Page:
The use of a peripheral nerve stimulator is an alternative safe and effective method to locate the nerve to be blocked. Despite the increasing use of ultrasound guidance for placement of peripheral nerve blocks, some anesthesiologists still use nerve stimulation to verify the position of the tip of the needle when ultrasound is not available, or in combination with ultrasound, particularly when imaging is suboptimal. A nerve stimulator is not a substitute for anatomic knowledge, but is a useful adjunct that allows the performance of the block in an unconscious or uncooperative heavily sedated child. It avoids the need to seek sensory paresthesias or to rely purely on anatomic landmarks. The tiny amount of current flowing from the uninsulated needle tip stimulates the nerve and produces a motor response when the needle is in close proximity to the nerve. The nerve stimulator is attached to the child as shown in E-Figure 41-2. The cathode (negative pole) cable is attached to the low output terminal of the nerve stimulator at one end and to the proximal (uninsulated) shaft of a Teflon-insulated needle via a sterile alligator clip, or to the plug-in lead of a specially designed block needle at the other end (the child). The anode (positive lead) cable is attached to the high-output terminal of the stimulator at the one end and to the child, distant to the block site, via an ECG electrode at the other end.162,163 The needle is advanced in the appropriate anatomic direction, and when it appears to be in the correct position, the nerve stimulator is adjusted to approximately 0.5 mA with repetitive single pulse output at 1-second intervals. Local muscle contraction should be minimal at this setting, although direct muscle stimulation can occur and must be distinguished from neural stimulation. The area innervated by the nerves to be blocked is observed for the appropriate muscle contractions. As the uninsulated needle tip approaches the nerve, the muscle contractions will increase in intensity and become less strong as the needle tip moves away from the nerve. One should be able to decrease the current to approximately 0.2 mA with continued elicitation of easily perceptible muscle contraction to be sure that the needle tip is correctly positioned. It should be noted that the injection of even a very small volume of local anesthetic will ablate or dramatically attenuate responses produced by the low current of the nerve stimulator, so the needle position should be optimized before injection (Video: Poppliteal Fossa Block of Sciatic Nerve with Nerve Stimulator). The responses to stimulation of the radial, median, ulnar, and musculocutaneous nerves are shown in Figure 41-2.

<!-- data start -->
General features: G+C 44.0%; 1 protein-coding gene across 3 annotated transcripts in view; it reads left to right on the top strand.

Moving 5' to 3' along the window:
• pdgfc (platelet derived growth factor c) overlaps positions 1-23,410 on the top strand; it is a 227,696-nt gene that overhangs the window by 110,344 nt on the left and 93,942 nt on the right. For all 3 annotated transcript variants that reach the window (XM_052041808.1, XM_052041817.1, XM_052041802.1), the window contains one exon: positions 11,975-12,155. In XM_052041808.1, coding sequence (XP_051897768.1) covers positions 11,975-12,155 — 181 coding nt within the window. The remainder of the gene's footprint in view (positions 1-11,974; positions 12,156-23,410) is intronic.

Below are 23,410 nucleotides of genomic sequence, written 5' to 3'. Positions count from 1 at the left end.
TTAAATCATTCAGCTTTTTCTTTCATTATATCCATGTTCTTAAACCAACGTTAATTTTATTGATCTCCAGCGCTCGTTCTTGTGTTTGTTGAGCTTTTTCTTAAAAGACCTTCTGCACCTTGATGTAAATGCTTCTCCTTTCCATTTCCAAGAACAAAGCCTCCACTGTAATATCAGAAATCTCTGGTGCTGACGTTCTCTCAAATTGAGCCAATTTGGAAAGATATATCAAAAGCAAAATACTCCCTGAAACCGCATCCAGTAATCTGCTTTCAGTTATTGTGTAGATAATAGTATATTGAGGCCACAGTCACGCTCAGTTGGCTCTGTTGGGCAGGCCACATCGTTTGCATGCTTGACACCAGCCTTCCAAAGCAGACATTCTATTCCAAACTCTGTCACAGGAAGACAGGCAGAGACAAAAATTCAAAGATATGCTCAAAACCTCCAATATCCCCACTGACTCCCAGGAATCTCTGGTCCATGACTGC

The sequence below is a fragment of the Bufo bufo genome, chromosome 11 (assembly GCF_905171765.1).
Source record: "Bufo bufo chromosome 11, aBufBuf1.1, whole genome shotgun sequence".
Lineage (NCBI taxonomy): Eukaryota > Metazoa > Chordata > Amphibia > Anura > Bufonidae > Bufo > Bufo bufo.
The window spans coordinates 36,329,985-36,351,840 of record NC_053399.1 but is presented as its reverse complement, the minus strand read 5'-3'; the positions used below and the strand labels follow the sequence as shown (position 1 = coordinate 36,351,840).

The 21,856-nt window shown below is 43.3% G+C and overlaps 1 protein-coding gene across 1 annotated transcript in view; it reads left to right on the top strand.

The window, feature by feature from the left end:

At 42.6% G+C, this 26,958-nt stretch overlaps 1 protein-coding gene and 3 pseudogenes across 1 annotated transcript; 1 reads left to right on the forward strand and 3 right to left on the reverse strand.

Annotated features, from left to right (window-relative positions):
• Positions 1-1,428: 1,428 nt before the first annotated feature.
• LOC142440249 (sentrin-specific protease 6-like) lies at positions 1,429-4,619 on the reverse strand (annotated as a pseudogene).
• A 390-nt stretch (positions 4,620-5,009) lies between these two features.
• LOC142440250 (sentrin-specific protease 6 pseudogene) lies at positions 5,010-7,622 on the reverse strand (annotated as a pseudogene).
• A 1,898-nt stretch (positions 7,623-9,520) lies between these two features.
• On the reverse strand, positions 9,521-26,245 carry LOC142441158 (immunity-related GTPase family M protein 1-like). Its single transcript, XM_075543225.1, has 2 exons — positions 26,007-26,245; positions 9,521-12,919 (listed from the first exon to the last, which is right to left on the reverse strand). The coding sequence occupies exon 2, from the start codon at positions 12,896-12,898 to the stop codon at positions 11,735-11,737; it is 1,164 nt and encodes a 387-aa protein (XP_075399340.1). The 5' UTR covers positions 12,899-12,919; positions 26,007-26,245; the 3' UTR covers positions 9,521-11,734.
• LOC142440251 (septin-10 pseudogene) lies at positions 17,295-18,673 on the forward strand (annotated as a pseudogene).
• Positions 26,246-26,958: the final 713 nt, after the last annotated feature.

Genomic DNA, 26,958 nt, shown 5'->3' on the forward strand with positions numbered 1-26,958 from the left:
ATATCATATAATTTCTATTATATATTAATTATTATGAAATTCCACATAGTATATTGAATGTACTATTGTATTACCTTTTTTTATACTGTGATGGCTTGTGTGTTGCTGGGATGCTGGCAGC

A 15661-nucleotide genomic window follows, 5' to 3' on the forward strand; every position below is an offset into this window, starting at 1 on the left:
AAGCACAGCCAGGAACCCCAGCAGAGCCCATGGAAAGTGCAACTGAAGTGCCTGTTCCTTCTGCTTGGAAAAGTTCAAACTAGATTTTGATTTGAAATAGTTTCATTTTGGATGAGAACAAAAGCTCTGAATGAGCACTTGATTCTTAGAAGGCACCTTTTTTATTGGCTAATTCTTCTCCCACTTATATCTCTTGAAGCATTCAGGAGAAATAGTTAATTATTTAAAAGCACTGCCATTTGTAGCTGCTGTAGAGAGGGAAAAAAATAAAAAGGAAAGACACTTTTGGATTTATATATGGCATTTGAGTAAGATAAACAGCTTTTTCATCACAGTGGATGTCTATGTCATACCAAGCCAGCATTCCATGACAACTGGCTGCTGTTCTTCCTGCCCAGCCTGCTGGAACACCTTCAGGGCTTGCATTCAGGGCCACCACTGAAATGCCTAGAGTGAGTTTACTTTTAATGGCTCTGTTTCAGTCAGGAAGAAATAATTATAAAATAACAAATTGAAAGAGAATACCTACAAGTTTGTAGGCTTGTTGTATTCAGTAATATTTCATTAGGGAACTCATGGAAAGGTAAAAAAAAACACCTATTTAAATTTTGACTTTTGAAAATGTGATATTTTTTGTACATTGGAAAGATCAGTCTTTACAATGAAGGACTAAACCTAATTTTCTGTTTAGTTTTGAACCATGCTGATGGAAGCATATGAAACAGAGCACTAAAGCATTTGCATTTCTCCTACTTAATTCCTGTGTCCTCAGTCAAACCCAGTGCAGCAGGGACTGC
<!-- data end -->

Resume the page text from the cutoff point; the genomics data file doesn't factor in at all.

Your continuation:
(Modified from Cousins MJ, Bridenbaugh PO, editors. Neural blockade in clinical anesthesia and management of pain. 2nd ed. Philadelphia: JB Lippincott; 1988, p. 406.)
E-FIGURE 41-2 A nerve stimulator should be used to locate a nerve in a child who is anesthetized, and in the awake, sedated child, to avoid the need to seek a sensory paresthesia. In this example, the brachial plexus is sought in the axilla. Note that the appropriate muscle response to nerve stimulation is elicited at 0.5 mA of current and should continue to respond with 0.2 mA of current.